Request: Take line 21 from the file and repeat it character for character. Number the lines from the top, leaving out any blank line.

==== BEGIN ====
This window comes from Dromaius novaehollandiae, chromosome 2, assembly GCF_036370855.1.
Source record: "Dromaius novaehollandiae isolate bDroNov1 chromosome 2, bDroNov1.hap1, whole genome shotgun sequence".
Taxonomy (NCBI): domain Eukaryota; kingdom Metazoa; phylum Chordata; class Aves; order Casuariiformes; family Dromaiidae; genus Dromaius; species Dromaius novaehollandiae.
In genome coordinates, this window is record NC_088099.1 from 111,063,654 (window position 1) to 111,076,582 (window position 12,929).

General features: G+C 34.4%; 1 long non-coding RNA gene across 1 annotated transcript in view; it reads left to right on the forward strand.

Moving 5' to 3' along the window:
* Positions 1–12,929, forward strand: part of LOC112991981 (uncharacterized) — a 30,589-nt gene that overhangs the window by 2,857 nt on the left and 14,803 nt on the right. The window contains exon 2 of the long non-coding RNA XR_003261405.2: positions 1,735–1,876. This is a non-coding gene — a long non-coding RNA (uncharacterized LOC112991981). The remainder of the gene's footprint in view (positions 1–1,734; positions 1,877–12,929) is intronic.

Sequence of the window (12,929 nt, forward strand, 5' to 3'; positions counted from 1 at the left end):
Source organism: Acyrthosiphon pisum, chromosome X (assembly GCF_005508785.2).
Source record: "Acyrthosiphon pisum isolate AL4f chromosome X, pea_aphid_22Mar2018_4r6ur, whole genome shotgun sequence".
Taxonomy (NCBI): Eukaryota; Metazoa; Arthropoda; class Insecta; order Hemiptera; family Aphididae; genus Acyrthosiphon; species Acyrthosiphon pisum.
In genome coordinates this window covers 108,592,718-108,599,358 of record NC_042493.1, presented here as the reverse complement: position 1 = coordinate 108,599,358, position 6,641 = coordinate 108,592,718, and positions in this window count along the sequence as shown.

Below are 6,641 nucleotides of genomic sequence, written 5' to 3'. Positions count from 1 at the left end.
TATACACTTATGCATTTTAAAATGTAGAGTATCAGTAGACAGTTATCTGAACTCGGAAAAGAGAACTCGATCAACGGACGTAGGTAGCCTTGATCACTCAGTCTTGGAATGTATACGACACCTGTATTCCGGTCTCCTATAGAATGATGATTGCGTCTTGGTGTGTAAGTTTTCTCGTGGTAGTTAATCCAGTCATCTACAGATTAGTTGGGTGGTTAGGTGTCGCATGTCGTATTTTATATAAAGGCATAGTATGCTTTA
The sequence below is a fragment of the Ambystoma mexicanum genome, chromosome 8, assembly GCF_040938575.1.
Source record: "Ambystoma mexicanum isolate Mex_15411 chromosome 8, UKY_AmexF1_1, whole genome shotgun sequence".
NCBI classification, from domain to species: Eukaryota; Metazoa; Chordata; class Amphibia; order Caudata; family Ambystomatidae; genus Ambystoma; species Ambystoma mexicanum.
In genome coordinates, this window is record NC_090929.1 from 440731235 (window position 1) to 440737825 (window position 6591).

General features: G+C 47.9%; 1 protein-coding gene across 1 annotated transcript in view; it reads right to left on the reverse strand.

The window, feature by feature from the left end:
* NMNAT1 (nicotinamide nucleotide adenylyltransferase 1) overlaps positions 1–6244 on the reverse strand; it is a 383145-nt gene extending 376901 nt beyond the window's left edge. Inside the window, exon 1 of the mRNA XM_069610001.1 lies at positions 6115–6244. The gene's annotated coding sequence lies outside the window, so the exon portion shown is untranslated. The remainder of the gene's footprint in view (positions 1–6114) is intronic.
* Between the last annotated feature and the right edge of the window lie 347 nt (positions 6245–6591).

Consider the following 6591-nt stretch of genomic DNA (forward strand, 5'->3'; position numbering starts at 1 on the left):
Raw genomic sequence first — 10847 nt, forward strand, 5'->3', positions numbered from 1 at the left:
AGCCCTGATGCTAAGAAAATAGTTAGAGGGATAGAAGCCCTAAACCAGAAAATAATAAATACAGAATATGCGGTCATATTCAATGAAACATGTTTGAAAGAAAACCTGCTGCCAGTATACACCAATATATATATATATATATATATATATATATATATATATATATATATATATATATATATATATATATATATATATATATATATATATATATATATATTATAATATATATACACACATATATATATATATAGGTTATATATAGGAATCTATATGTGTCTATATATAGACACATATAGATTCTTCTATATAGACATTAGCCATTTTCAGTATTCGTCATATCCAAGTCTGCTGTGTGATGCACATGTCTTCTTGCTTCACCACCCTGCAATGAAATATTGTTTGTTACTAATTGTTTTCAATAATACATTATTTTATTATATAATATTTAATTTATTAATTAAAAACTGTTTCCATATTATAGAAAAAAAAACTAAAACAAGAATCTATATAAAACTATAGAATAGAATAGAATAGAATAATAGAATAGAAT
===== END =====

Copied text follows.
* NMNAT1 (nicotinamide nucleotide adenylyltransferase 1) overlaps positions 1–6244 on the reverse strand; it is a 383145-nt gene extending 376901 nt beyond the window's left edge. Inside the window, exon 1 of the mRNA XM_069610001.1 lies at positions 6115–6244. The gene's annotated coding sequence lies outside the window, so the exon portion shown is untranslated. The remainder of the gene's footprint in view (positions 1–6114) is intronic.